Re: A place for everything and everything in its place

Denys Duchier (
Thu, 17 Mar 1994 21:40:15 --100

Hi Stan, long time no see.

[This is a reply to Stan Letovsky's message to www-talk.
I am CC'ing to some people who might be interested]

I am a bit pressed by time, so I'll have to keep it brief. Part of
the redundancy problem is already addressed by URNs. Now, I'll
restrict your proposed usage of the term "fact" to only denote a
statement associating a URN with a classification category, or one
associating one category with another. Possible applications are for
stating that a document is an element of a category, or that category
A is a sub-category of category B, or other forms of such
relationships. I have used the generic term categories to avoid
stronger connotations, but they could stand for topics, or taxonomic,
meronomic, or in fact arbitrary hierarchies. Which brings us to the
subject of semantic networks. I think that you are on the right
track, but that you should also look to the knowledge acquisition
community. Much work has been done on the representation and sharing
of ontologies (i.e. Genesereth etal, Gruber, Lenat^H^H^H^H^H :-),
Porter, Skuce, etc...). I am most familiar with the work of Doug
Skuce and Tim Lethbridge here at the University of Ottawa, and it is
no accident that I used the term "statement" earlier as this is the
basis of their approach. One of its nice features is that a statement
is a concept just like the property it is about and the subject and
object to which it applies. All concept items can have meta-concepts
to express knowledge about them: possible applications might be
expiration date, identity of maintainer, editorial judgments and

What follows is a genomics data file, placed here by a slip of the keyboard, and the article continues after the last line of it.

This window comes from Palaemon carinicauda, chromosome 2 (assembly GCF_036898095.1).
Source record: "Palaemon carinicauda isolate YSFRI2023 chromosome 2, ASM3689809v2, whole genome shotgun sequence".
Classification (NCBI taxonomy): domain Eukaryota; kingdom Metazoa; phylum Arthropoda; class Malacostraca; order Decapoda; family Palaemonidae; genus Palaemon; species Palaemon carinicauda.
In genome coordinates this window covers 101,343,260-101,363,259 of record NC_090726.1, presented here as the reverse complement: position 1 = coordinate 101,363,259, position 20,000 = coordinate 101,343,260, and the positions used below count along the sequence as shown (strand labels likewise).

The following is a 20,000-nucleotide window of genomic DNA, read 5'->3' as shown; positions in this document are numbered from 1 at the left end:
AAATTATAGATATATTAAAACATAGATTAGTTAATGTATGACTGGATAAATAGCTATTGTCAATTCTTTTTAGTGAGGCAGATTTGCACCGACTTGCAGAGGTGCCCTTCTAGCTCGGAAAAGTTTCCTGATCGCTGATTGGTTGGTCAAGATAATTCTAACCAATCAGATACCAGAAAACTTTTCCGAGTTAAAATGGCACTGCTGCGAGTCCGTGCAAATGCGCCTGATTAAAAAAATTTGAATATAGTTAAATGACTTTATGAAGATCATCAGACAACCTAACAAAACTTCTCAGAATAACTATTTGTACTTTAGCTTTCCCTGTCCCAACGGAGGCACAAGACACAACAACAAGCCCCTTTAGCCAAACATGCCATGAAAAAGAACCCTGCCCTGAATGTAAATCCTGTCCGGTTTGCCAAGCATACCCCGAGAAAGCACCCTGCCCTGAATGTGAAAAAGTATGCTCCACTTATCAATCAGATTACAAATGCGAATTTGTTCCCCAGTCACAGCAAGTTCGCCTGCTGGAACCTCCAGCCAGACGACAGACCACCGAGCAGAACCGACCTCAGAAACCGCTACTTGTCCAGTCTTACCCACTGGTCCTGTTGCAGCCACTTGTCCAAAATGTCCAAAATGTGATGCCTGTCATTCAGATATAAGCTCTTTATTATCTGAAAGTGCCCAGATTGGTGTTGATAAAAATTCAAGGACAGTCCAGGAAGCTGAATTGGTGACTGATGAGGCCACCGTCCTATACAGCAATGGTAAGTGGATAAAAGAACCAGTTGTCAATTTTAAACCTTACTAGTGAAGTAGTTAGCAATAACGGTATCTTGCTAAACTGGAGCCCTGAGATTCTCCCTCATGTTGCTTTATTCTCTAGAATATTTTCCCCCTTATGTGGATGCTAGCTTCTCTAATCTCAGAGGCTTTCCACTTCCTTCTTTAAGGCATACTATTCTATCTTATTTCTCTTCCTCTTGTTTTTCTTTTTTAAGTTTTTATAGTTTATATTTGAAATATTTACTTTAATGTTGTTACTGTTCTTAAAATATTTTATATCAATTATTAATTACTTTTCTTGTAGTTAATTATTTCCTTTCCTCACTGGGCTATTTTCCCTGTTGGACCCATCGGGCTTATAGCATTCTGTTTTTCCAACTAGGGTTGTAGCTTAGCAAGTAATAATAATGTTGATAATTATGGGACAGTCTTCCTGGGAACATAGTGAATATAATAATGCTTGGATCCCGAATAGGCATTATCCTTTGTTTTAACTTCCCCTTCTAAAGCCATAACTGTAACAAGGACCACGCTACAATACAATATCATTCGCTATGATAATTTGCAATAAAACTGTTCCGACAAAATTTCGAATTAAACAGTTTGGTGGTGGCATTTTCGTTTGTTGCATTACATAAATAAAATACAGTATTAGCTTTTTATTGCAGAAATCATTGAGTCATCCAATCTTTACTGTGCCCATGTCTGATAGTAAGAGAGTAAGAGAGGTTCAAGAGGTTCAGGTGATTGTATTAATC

evaluation, etc. The problem you raise about the coordination of
"keyword assignment" would also be present, only more so, in a
distributed knowledge representation. The solution you propose,
namely that of designating curators for parts of the topic hierarchy
does not address the need to maintain concurrently a plurality of
views of the shared knowledge space. The interpedia project has
proposed the notion of SOAP - Seals Of APproval - that would allow
multiple "Editors" to express their endorsement of articles
contributed to the interpedia. A similar scheme can be extended to
apply to statements as described above. By subscribing to a subset of
these seals you would perceive the shared knowledge space as being
structured by a combination of their views. I cannot elaborate on
these ideas at this time...But I'll be back!


PS: connecting knowledge bases to the net is not just a pipe dream; I
have put together a preliminary prototype WWW interface to a Code4
knowledge server which students have been using to explore existing
ontologies through Mosaic.